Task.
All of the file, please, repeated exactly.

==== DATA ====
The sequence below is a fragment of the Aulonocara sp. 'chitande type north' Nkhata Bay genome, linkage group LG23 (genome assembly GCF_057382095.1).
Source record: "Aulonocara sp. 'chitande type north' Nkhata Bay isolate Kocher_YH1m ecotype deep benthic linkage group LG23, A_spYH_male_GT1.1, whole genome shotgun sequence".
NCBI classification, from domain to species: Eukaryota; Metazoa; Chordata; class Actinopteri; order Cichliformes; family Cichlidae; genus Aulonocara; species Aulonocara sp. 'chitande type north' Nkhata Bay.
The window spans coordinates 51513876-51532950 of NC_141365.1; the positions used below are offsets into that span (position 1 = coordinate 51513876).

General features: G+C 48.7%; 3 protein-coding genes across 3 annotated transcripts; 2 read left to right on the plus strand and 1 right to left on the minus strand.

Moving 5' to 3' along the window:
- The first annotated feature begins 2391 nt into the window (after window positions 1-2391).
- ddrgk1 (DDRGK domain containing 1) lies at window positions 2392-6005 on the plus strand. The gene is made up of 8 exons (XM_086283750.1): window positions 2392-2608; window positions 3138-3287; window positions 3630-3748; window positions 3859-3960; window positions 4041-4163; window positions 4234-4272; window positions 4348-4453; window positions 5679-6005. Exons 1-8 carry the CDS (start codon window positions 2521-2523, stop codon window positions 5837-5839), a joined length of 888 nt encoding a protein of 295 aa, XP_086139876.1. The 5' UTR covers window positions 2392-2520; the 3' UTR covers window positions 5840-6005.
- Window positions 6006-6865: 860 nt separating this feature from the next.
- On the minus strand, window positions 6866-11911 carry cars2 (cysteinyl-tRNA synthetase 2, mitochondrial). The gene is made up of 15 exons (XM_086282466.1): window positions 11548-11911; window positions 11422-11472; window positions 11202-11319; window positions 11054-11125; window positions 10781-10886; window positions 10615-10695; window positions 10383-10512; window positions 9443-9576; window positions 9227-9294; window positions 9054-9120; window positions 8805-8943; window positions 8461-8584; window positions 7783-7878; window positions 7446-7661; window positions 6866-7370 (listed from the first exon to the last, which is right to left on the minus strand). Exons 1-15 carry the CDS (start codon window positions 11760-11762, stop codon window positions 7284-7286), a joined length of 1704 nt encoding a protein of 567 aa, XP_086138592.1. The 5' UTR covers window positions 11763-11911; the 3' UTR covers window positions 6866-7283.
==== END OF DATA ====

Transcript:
The sequence below is a fragment of the Aulonocara sp. 'chitande type north' Nkhata Bay genome, linkage group LG23 (genome assembly GCF_057382095.1).
Source record: "Aulonocara sp. 'chitande type north' Nkhata Bay isolate Kocher_YH1m ecotype deep benthic linkage group LG23, A_spYH_male_GT1.1, whole genome shotgun sequence".
NCBI classification, from domain to species: Eukaryota; Metazoa; Chordata; class Actinopteri; order Cichliformes; family Cichlidae; genus Aulonocara; species Aulonocara sp. 'chitande type north' Nkhata Bay.
The window spans coordinates 51513876-51532950 of NC_141365.1; the positions used below are offsets into that span (position 1 = coordinate 51513876).

General features: G+C 48.7%; 3 protein-coding genes across 3 annotated transcripts; 2 read left to right on the plus strand and 1 right to left on the minus strand.

Moving 5' to 3' along the window:
- The first annotated feature begins 2391 nt into the window (after window positions 1-2391).
- ddrgk1 (DDRGK domain containing 1) lies at window positions 2392-6005 on the plus strand. The gene is made up of 8 exons (XM_086283750.1): window positions 2392-2608; window positions 3138-3287; window positions 3630-3748; window positions 3859-3960; window positions 4041-4163; window positions 4234-4272; window positions 4348-4453; window positions 5679-6005. Exons 1-8 carry the CDS (start codon window positions 2521-2523, stop codon window positions 5837-5839), a joined length of 888 nt encoding a protein of 295 aa, XP_086139876.1. The 5' UTR covers window positions 2392-2520; the 3' UTR covers window positions 5840-6005.
- Window positions 6006-6865: 860 nt separating this feature from the next.
- On the minus strand, window positions 6866-11911 carry cars2 (cysteinyl-tRNA synthetase 2, mitochondrial). The gene is made up of 15 exons (XM_086282466.1): window positions 11548-11911; window positions 11422-11472; window positions 11202-11319; window positions 11054-11125; window positions 10781-10886; window positions 10615-10695; window positions 10383-10512; window positions 9443-9576; window positions 9227-9294; window positions 9054-9120; window positions 8805-8943; window positions 8461-8584; window positions 7783-7878; window positions 7446-7661; window positions 6866-7370 (listed from the first exon to the last, which is right to left on the minus strand). Exons 1-15 carry the CDS (start codon window positions 11760-11762, stop codon window positions 7284-7286), a joined length of 1704 nt encoding a protein of 567 aa, XP_086138592.1. The 5' UTR covers window positions 11763-11911; the 3' UTR covers window positions 6866-7283.